Users would have to reset the password to their accounts in order to gain access again
Twitter Inc. (NYSE:TWTR) was recently targeted in a massive online attack in which more than 33 million log-in credentials were hacked and put up for sale on the dark web. In order to counter that move, the micro-blogging site has started to notify the users affected by the purported attack and it is requiring the users to reset their password in order to re-gain access.
Twitter is not alone in being targeted by the cyber attackers, as LinkedIn, MySpace, and several other sites were also recently hit with several high-profile victims identified in the online attack including Facebook Inc. (NASDAQ:FB) CEO, Mark Zuckerberg, the official National Football League account, and pop star Katy Perry, who incidentally, commands the highest number of followers on Twitter. The records stolen from the social network and news websites are being published by “LeakedSource;” a website that is offering to sell the records to those willing to cough up for them. Speaking about the attack and its source, Twitter’s trust and information security officer Michael Coates stated that the company was positively sure that the credentials were not taken from Twitter’s servers and that there is no indication whatsoever that they were compromised. The same sentiment, moreover, is reflected in LeakedSource’s statement that the information was fetched from the users, and not the host service.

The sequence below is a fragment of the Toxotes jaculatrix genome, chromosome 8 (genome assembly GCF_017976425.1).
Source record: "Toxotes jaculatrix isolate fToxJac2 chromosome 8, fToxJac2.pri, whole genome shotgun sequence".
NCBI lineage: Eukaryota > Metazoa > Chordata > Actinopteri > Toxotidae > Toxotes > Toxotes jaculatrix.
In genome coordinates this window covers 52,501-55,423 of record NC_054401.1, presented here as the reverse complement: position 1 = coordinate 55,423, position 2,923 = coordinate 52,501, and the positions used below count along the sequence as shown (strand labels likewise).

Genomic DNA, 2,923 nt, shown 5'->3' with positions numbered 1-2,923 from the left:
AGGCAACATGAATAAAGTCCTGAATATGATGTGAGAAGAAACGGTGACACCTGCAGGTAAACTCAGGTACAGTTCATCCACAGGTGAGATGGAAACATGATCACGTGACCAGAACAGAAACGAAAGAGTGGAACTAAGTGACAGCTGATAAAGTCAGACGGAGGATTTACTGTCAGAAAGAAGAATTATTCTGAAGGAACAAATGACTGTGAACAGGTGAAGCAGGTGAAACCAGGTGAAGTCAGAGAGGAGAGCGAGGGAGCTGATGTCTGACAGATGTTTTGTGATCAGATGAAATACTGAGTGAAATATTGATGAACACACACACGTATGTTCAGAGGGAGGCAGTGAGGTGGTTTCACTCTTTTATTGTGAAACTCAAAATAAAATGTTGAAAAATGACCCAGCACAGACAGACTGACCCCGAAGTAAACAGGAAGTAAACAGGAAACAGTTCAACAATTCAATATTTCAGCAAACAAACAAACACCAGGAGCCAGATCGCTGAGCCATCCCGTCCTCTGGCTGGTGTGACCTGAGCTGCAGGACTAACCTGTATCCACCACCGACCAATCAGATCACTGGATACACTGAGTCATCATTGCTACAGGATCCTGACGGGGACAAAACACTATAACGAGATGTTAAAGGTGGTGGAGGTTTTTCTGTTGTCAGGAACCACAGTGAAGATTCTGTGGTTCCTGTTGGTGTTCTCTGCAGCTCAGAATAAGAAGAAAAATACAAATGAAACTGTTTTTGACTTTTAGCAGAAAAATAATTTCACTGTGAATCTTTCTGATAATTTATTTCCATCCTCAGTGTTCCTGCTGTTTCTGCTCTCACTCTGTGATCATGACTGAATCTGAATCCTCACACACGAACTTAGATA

It is understood that those users were especially susceptible and targeted, in the recent attack that uses the same password, or something really similar for multiple online services. Moreover, it was found that in a lot of cases, no other method of verification was employed by the accounts targeted by LeakedSource like two-factor authentication or verification by means of text messages or security codes.
In light of recent attacks on multiple services that most of us use almost every day, it is advised that online security should be taken very seriously and stringent measures should be observed by the users to protect the privacy of their family, friends, and most of all, themselves. The services that we use do their utmost best to protect user information, but like in Twitter’s case in point, the leak doesn’t always source from the host and the users are often at more risk due to their negligence. Verification by texts and security codes do not take more than a few minutes to set up, but they protect your account in such events to no end.